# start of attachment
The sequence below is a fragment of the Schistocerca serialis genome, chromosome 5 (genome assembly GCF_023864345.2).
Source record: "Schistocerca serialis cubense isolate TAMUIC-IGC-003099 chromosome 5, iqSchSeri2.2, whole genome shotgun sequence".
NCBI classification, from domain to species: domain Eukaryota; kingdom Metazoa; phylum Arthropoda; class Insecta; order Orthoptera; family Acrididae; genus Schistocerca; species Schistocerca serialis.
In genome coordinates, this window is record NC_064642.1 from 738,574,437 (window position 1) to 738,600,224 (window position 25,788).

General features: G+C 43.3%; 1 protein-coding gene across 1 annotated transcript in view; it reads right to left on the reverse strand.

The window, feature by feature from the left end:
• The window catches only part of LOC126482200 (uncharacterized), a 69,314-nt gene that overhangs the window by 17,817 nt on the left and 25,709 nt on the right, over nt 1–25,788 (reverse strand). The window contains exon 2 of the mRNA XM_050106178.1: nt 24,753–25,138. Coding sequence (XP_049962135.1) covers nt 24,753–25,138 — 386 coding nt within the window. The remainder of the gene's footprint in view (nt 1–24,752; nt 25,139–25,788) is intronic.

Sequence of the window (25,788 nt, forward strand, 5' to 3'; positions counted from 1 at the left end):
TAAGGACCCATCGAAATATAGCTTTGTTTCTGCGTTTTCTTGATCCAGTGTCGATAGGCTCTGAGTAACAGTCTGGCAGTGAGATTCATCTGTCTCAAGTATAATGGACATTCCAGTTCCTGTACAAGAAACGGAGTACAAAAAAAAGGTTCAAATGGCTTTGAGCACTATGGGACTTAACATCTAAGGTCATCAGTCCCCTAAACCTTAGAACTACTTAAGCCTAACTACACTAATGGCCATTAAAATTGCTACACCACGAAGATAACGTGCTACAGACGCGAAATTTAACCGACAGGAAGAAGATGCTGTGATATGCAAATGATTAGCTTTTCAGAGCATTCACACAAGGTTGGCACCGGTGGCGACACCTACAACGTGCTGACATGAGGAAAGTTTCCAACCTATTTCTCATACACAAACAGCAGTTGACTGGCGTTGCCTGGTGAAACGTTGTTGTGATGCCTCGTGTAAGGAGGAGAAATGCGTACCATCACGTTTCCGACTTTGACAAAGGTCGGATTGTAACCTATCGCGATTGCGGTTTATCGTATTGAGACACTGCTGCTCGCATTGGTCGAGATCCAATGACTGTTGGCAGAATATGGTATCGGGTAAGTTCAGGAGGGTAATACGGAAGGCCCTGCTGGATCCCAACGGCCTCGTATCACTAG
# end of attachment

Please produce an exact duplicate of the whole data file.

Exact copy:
The sequence below is a fragment of the Schistocerca serialis genome, chromosome 5 (genome assembly GCF_023864345.2).
Source record: "Schistocerca serialis cubense isolate TAMUIC-IGC-003099 chromosome 5, iqSchSeri2.2, whole genome shotgun sequence".
NCBI classification, from domain to species: domain Eukaryota; kingdom Metazoa; phylum Arthropoda; class Insecta; order Orthoptera; family Acrididae; genus Schistocerca; species Schistocerca serialis.
In genome coordinates, this window is record NC_064642.1 from 738,574,437 (window position 1) to 738,600,224 (window position 25,788).

General features: G+C 43.3%; 1 protein-coding gene across 1 annotated transcript in view; it reads right to left on the reverse strand.

The window, feature by feature from the left end:
• The window catches only part of LOC126482200 (uncharacterized), a 69,314-nt gene that overhangs the window by 17,817 nt on the left and 25,709 nt on the right, over nt 1–25,788 (reverse strand). The window contains exon 2 of the mRNA XM_050106178.1: nt 24,753–25,138. Coding sequence (XP_049962135.1) covers nt 24,753–25,138 — 386 coding nt within the window. The remainder of the gene's footprint in view (nt 1–24,752; nt 25,139–25,788) is intronic.

Sequence of the window (25,788 nt, forward strand, 5' to 3'; positions counted from 1 at the left end):
TAAGGACCCATCGAAATATAGCTTTGTTTCTGCGTTTTCTTGATCCAGTGTCGATAGGCTCTGAGTAACAGTCTGGCAGTGAGATTCATCTGTCTCAAGTATAATGGACATTCCAGTTCCTGTACAAGAAACGGAGTACAAAAAAAAGGTTCAAATGGCTTTGAGCACTATGGGACTTAACATCTAAGGTCATCAGTCCCCTAAACCTTAGAACTACTTAAGCCTAACTACACTAATGGCCATTAAAATTGCTACACCACGAAGATAACGTGCTACAGACGCGAAATTTAACCGACAGGAAGAAGATGCTGTGATATGCAAATGATTAGCTTTTCAGAGCATTCACACAAGGTTGGCACCGGTGGCGACACCTACAACGTGCTGACATGAGGAAAGTTTCCAACCTATTTCTCATACACAAACAGCAGTTGACTGGCGTTGCCTGGTGAAACGTTGTTGTGATGCCTCGTGTAAGGAGGAGAAATGCGTACCATCACGTTTCCGACTTTGACAAAGGTCGGATTGTAACCTATCGCGATTGCGGTTTATCGTATTGAGACACTGCTGCTCGCATTGGTCGAGATCCAATGACTGTTGGCAGAATATGGTATCGGGTAAGTTCAGGAGGGTAATACGGAAGGCCCTGCTGGATCCCAACGGCCTCGTATCACTAG